What I Saw at the Counter-Reformation: A Personal Reminiscence of Phil Johnson
I first heard about Phillip Johnson from a retired lawyer named Norman Macbeth. Two decades earlier Norman had written a marvelous book called Darwin Retried and it made a big impression on me. We became friends. He lived in Spring Valley, north of New York City and I stayed with him several times.
More than once we went to see a friend of his, Ron Brady, who taught philosophy at Ramapo College. He too was a Darwin doubter. Macbeth would take me along to meetings at the American Museum of Natural History, where he introduced me to curators at meetings of the Systematics Study Group. Some were amazingly critical of Darwinism.
One day, in the fall of 1990, Norman told me that he had recently heard from a lawyer at UC Berkeley's law school -- "Boalt Hall," but I hadn't heard of that. The lawyer's name was Phillip Johnson. He had just written a book critical of Darwin, and had sent it along so that Macbeth could render a verdict. He didn't show it to me, but he told me it was excellent.
We were both delighted to know that another lawyer would be entering the lists and helping to make the case against Darwinism. Macbeth died about a year later. It was as though he knew that he had passed on the baton.
It wasn't until the following summer that I met Phil Johnson at his house near Berkeley. By then I had read Darwin on Trial, now celebrating its 20th anniversary. Curiously, the concept of "intelligent design" wasn't explicitly invoked in the book, and ID certainly didn't exist as a movement. An odd parallel is that the word "evolution" doesn't appear in Darwin's Origin of Species. (The word "evolved does occur, once, and it is the last word in the book.)
I was familiar with some of the arguments in Darwin on Trial but I now realize that the key to the book's influence was that religious objections to Darwinism were replaced by scientific and philosophical ones. Macbeth's book had done the same but it never achieved the resonance of Phil's book.
Johnson also began to gather allies around him who became influential in their own right; notably Stephen Meyer, Bill Dembski and Paul Nelson. Michael Behe's book Darwin's Black Box was published in 1996, with encouragement from these new allies.
The Internet still barely existed at the time, but as far as the supporters of Intelligent Design were concerned the new technology was crucial. Making use of it effectively was Johnson's greatest technical achievement. It created the community that we know today. We became aware that many others of like mind were out there. They shared our doubts that intelligence could be achieved mindlessly, by random mutation and selection. The blanket hostility of the press toward any criticism of evolution had until then made it difficult for us to reach each other.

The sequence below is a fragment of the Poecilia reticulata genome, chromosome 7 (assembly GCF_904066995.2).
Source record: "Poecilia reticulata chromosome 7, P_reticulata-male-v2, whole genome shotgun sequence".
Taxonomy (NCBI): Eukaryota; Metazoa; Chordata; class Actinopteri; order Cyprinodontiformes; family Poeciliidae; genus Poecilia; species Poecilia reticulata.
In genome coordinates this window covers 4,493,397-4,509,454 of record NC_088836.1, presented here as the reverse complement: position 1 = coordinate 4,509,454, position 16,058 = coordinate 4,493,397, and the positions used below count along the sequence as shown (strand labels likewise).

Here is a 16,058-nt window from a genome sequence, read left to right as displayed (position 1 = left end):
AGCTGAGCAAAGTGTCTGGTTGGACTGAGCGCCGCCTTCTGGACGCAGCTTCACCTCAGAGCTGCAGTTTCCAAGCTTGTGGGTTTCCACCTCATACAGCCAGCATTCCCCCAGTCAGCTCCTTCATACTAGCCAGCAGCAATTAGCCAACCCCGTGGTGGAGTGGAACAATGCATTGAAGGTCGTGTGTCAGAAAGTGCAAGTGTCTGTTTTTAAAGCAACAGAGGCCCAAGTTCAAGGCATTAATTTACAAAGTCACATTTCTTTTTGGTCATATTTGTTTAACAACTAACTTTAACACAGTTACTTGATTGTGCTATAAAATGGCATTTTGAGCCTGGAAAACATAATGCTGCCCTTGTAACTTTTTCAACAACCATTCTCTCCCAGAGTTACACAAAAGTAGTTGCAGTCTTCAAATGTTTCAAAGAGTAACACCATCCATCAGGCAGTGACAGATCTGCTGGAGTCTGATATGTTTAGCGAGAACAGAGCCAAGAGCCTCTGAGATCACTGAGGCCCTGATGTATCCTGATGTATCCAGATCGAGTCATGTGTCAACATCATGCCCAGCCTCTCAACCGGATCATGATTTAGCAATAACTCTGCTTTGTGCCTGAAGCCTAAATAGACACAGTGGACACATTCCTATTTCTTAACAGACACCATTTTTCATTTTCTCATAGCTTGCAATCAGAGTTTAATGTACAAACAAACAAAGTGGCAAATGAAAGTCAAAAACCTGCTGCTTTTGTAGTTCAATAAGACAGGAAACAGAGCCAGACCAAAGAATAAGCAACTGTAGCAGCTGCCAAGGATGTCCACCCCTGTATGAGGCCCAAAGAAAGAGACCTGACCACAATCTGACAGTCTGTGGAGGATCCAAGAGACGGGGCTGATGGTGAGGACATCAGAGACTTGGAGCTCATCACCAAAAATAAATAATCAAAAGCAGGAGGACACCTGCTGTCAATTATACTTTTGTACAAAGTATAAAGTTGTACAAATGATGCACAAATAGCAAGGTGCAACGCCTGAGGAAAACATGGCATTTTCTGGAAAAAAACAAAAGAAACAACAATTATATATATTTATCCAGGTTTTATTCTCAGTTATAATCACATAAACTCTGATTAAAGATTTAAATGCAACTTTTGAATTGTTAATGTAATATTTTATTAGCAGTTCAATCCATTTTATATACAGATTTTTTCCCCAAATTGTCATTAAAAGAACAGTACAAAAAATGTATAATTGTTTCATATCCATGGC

Furthermore, Phil Johnson was a highly skilled and tactful electronic correspondent -- an important gift where email, then a novelty, could give rise to immediate, overheated responses and prompt regrets.
In 2001-2002, the New York Times published a surprisingly straightforward series of articles on Intelligent Design; as though realizing that the troops must be warned about this new enemy. A front-page article by James Glanz in the Times [April 8, 2001] discussed Bill Dembski's "mathematical explanatory filter," among other matters, and noted that Johnson's Darwin on Trial was the "manifesto" of the movement.
Creationism could be ignored or ridiculed, but Intelligent Design obliged Darwinians to defend evolution in the scientific terms that they had insisted were essential. That turned out to be a much more difficult task than anyone (perhaps including Darwin's defenders) had imagined.
Dr. Eugenie Scott, executive director of the National Center for Science Education in Oakland warned that ''the most striking thing about the intelligent design folks is their potential to really make anti-evolutionism intellectually respectable.''
That was the great worry. Condescension and name-calling soon followed. Darwinists' repeated use of the phrase "intelligent design creationism" showed how much they missed their old foe.
Jerry Coyne said that ID was "devilishly clever," while Leonard Krishtalka of the University of Kansas Natural History Museum said that it was "nothing more than creationism dressed in a cheap tuxedo."
A letter writer responding to Glanz's article said that intelligent design was "intellectually barren." He would have expected that Phil Johnson and Michael Behe's books in the 1990s would have been "followed by others exploring the boundaries of this 'new' theory."
But no. "As a scientific enterprise it is stillborn."
Of course, there have been lots more books since 2001. And there will be many more. Those published by Behe, Meyer, Dembski and Jonathan Wells, not to mention others by Phil Johnson, have gone largely unanswered. Moreover, as the complexity of molecular and cellular life becomes ever more daunting, the Victorian-era mechanisms of faith in progress and "laissez-faire economics applied to the animal and vegetable world," as Bertrand Russell described natural selection, will come to seem ever more threadbare and unequal to the task.
Darwin's great promoter Thomas Henry Huxley, anticipating the dawn of evolutionism in the 1850s, knew that he was living through a New Reformation. Today we are witnessing a new Counter-Reformation, I believe, and Phil Johnson will be seen to have been its leading light.